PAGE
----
Shortest path between

vertices A and F in the

weighted directed

graph.

Minimal Spanning Tree

**Given a connected, undirected graph, a spanning tree of that graph is
**

a subgraph that is a tree and connects all the vertices together. A single

graph can have many different spanning trees. We can also assign

a weight to each edge, which is a number representing how unfavorable it is,

and use this to assign a weight to a spanning tree by computing the sum of

the weights of the edges in that spanning tree.

**Minimum Spanning Tree
**

A minimum spanning tree in a network is a spanning tree of the underlying graph which has the

smallest sum of weights amongst all spanning trees.

ADijkstra’s Algorithm

graph search algorithm that solves the single-source shortest path problem for a graph with

non-negative edge path costs, producing a shortest path tree. This algorithm is often used

in routing and as a subroutine in other graph algorithms.

For a given source vertex in the graph, the algorithm finds the path with lowest cost (i.e. the

shortest path) between that vertex and every other vertex.

Example:

Networks

OBJECTIV

**After having gone over this chapter, you will be able to:
**

Define cuts

Define flows

**Determine the maximum and minimum cut of a
**

graph.

Cuts and

Flows

Cuts

A cut C = (S,T) is a partition of V of a graph G = (V,E).

**s-t cut C = (S,T ) of a network N = (V,E) is a cut of N such that s ϵ S and t ϵ T, where
**

sand t are the source and the sink of N respectively.

The cut-set of a cut C = (S,T ) is the set {(u,v)∈E∣u∈T}.

**The size of a cut C = (S,T ) is the number of edges in the cut-set. If the edges are
**

weighted, the value (or weight) of the cut is the sum of the weights.

Minimum Cut

For a graph, a cut is minimum if the size of the cut is not larger than the size of any other cut.

Maximum Cut

For a graph, a maximum cut is a cut whose size is at least the size of any other cut. The problem

of finding a maximum cut in a graph is known as the max-cut problem. The problem can be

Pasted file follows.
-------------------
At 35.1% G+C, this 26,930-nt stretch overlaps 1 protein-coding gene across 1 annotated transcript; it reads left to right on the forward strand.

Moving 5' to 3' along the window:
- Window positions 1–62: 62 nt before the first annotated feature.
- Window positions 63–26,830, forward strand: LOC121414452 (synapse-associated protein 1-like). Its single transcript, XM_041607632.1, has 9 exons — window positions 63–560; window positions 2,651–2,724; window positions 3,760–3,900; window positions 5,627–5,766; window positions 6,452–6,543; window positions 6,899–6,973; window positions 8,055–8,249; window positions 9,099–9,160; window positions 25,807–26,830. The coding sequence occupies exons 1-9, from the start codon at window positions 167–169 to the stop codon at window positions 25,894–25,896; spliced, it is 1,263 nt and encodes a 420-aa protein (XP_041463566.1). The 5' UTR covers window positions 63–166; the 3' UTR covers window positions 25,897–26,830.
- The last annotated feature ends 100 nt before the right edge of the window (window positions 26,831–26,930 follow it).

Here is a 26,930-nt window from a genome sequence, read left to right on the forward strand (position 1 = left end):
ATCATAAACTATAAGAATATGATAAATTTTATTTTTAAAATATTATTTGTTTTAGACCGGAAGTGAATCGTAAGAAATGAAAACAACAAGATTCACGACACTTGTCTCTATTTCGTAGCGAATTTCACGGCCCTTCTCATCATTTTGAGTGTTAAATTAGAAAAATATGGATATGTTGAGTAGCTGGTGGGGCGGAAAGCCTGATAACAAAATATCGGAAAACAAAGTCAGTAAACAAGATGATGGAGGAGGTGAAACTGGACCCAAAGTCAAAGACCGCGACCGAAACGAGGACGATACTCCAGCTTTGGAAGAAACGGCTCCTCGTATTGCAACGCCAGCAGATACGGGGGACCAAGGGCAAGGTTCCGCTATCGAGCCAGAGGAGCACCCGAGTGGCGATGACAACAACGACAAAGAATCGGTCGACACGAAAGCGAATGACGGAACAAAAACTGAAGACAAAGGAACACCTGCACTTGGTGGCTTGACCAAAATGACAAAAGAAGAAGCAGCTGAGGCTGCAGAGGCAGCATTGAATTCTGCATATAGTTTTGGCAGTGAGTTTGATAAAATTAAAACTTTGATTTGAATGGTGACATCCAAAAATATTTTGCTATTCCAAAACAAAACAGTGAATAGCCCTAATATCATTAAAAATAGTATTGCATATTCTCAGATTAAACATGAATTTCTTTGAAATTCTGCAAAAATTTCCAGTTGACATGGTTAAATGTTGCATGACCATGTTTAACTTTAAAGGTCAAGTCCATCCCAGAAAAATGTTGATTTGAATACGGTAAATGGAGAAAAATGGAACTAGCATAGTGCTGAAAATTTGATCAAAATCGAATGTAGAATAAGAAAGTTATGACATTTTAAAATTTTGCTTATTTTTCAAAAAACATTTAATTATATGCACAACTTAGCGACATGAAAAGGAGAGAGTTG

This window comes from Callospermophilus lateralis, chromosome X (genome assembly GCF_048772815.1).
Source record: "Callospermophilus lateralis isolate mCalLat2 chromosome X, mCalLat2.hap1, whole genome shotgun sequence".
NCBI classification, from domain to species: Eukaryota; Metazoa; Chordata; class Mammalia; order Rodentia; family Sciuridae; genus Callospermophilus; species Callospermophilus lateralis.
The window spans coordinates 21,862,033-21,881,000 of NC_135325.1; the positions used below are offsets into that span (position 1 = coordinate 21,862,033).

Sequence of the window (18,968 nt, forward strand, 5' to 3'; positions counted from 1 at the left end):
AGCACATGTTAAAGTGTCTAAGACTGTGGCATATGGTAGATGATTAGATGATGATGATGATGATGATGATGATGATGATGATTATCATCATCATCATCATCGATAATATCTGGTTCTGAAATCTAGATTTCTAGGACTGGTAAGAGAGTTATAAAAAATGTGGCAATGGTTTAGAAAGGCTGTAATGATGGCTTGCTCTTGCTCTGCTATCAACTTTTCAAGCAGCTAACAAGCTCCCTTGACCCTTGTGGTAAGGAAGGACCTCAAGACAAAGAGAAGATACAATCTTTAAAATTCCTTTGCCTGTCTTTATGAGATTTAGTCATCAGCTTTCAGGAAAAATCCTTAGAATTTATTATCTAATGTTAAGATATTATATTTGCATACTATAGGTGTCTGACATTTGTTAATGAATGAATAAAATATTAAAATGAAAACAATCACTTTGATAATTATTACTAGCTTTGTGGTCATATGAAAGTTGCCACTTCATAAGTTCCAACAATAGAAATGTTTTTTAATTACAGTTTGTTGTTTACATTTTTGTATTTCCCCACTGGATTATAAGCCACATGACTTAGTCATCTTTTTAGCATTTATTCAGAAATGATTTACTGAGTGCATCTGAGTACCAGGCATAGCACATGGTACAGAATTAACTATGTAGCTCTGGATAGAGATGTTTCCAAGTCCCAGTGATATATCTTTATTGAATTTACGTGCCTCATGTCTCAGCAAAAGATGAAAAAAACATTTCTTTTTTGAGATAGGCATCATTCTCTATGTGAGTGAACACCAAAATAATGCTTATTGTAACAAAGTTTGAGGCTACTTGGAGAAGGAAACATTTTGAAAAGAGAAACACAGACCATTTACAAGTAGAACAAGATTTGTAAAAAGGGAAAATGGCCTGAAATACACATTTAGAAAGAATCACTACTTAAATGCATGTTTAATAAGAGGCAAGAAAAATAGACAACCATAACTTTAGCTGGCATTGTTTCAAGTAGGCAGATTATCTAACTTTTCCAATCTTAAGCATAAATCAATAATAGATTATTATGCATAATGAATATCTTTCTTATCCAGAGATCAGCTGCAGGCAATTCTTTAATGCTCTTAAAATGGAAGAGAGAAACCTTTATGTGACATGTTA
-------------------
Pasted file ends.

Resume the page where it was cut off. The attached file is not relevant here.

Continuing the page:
stated simply as follows.

Flows

**Flow network (also known as a transportation network) is a directed graph where each edge
**

has a capacity and each edge receives a flow. The amount of flow on an edge cannot exceed the

capacity of the edge.

**Often in Operations Research, a directed graph is called a network, the vertices are called nodes
**

and the edges are called arcs.

A flow must satisfy the restriction that the amount of flow into a node equals the amount of flow

out of it, except when it is a source, which has more outgoing flow, or sink, which has more

incoming flow. A network can be used to model traffic in a road system, fluids in pipes, currents

in an electrical circuit, or anything similar in which something travels through a network of

nodes.

**G(V,E) is a finite directed graph in which every edge (u,v) ∈E has a non-negative, real-valued
**

capacity c(u,v). If (u,v)∉E, we assume that c(u,v)=0. We distinguish two vertices: a source and

a sink t. A flow in a flow network is a real function f: V×V⇾ R with the following three

properties for all nodes u and v:

Capacity

f(u,v)≤c(u,v). The flow along an edge cannot exceed its capacity.

constraints:

**f(u,v)= -f(u,v). The net flow from u to v must be the opposite of the net flow
**

Skew symmetry:

from v to u.

Flow

∑ f (u , w )=0 , unless u=s or u=t. The net flow to a node is zero, except

w ∈V

conservation:

for the source, which "produces" flow, and the sink, which "consumes" flow.

**Notice that f(u,v) is the net flow from uto v. If the graph represents a physical network, and if
**

there is a real flow of, for example, 4 units from u to v, and a real flow of 3 units

from v to u, we have f(u,v)=1 and f(u,v)= -1.

**The residual capacity of an edge is cf(u,v)=c(u,v)-f(u,v) . This defines a residual network
**

denoted Gf (V,Ef) , giving the amount of available capacity. See that there can be a path from u

to v in the residual network, even though there is no path from u to v in the original network.

Since flows in opposite directions cancel out, decreasing the flow from v to u is the same as

increasing the flow from u to v.

**An augmenting path is a path (u1,u2…uk in the residual network, where u1=s, uk=t, and
**

cf(ui,ui+1). A network is at maximum flow if and only if there is no augmenting path in the

residual network.

**Should one need to model a network with more than one source, a super source is introduced
**

to the graph. This consists of a vertex connected to each of the sources with edges of infinite

capacity, so as to act as a global source. A similar construct for sinks is called a super sink.